The 5 Circles Teaching Method
The 5 Circles Teaching Method is a model of learning based on the concept that we are spiritual beings living in a physical world. Whereas most teaching addresses the mind or the body, little instruction takes into account that each of us is spirit first. There are ways in which we as spirit behave that are different than the ways physical bodies behave; for example, spirit is not confined by the laws of gravity. The 5 Circles Teaching Method builds upon this truth: people need to be “here,” not “gone”— daydreaming or panicking— to learn a new skill. The 5 Circles system was developed out of necessity by Miracle Swimming in 1983 in order to succeed universally with afraid-in-water adults.
Though it’s obvious that people can’t learn a new skill when they’re “not here,” The 5 Circles method is perhaps the only system of teaching whose #1 Priority is comfort and presence—a state of being here—rather than the physical actions of doing. We are human beings rather than human doings. The method has shown that when being comfortable—and therefore able to be “here”—is the primary goal, remarkable learning is not only possible, but unstoppable and easy, even though many attempts to learn previously have failed. This was first demonstrated with adults who were terrified in water who had tried for decades to learn to swim using traditional methods of practicing physical skills without success; who, with ease, joy, and speed learned to swim freely and become reliable for their safety in deep water by using The 5 Circles. In the same way, anything can be learned if teaching centers around attention to the part of us that’s spirit.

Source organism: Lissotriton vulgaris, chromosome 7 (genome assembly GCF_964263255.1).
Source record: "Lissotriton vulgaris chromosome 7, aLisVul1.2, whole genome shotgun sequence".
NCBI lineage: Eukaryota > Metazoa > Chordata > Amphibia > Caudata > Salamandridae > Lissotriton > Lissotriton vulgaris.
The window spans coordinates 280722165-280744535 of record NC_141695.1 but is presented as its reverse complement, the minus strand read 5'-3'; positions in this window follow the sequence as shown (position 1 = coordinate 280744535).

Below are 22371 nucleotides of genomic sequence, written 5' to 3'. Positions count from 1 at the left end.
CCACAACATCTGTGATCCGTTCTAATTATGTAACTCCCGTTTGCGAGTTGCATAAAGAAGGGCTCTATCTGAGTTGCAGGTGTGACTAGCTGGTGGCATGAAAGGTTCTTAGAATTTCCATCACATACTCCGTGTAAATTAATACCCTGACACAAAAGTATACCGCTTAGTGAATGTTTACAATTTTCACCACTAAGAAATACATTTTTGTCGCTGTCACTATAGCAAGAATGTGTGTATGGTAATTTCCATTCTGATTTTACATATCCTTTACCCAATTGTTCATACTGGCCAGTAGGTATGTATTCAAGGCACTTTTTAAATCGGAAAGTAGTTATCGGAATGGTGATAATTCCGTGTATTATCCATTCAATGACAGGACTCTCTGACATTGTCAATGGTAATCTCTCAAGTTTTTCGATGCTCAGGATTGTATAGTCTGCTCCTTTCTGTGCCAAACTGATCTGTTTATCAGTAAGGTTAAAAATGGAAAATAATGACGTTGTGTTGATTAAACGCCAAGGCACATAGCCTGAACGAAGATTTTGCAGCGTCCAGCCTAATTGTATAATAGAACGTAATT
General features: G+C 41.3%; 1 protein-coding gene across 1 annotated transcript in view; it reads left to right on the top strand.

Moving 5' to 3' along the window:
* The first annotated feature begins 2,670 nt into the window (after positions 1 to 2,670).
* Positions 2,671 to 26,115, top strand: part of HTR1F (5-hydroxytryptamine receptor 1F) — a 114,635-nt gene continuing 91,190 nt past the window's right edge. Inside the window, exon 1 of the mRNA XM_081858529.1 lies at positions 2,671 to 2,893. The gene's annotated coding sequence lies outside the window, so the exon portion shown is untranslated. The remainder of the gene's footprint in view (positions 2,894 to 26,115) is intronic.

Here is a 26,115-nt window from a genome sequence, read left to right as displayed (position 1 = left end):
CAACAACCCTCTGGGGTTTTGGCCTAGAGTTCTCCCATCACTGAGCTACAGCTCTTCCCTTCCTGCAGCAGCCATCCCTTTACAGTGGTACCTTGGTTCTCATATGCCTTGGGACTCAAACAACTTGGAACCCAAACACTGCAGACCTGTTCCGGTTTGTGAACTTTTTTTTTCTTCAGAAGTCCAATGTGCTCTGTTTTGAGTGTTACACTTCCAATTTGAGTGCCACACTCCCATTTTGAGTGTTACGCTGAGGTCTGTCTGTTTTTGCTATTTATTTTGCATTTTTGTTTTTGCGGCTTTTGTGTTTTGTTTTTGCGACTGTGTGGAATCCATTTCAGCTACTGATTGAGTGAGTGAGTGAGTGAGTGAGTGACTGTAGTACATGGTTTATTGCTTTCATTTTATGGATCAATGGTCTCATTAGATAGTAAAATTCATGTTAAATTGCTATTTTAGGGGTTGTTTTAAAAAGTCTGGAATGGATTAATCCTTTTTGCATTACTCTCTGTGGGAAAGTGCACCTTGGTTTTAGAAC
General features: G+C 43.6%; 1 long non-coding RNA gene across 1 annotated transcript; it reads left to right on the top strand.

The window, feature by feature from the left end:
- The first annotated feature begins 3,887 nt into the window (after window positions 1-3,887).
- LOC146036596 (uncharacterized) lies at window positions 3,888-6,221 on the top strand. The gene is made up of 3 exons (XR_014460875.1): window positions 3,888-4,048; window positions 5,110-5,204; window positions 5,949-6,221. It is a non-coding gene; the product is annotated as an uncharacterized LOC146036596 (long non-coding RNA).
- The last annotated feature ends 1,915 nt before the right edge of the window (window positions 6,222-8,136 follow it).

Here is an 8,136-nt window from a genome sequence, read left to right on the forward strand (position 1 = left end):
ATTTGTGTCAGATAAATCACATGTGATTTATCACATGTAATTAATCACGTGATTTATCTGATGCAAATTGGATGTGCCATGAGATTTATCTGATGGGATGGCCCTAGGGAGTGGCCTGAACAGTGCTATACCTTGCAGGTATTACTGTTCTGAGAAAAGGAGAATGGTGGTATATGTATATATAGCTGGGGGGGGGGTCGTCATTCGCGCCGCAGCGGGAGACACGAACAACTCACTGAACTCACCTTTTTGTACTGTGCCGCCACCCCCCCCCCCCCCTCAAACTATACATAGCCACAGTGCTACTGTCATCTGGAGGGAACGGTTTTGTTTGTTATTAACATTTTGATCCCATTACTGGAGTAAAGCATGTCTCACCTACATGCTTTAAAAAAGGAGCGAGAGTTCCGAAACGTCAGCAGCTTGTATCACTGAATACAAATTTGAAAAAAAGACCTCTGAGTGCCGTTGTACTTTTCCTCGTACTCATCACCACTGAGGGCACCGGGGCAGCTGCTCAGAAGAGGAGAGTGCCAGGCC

To date, the “laws” of the 5 Circles Teaching Method have been applied to “everyday people”. However, it’s likely that they’re applicable to all people as well as animals.
The two requirements for certain success with adult students are an understanding of The 5 Circles by student and instructor, and an instructor who teaches people how to keep spirit and body together. With children or special needs students, only the instructor must understand the The 5 Circles.
If all teaching were based on The 5 Circles, we believe that the foundation of teaching and Education would be lifted up. Some instructors, unfamiliar with the workings of the 5 Circles, are uncertain about using the word, “spirit.” However, with a little practice, instructors find their own words and deliver the concept clearly. Upon hearing the explanation of the 5 Circles, thousands of students taught by Miracle Swimming since 1983 have said, “These swimming lessons can work for me.”
Now they ask, “Why isn’t all swimming taught this way? Everything should be taught this way.”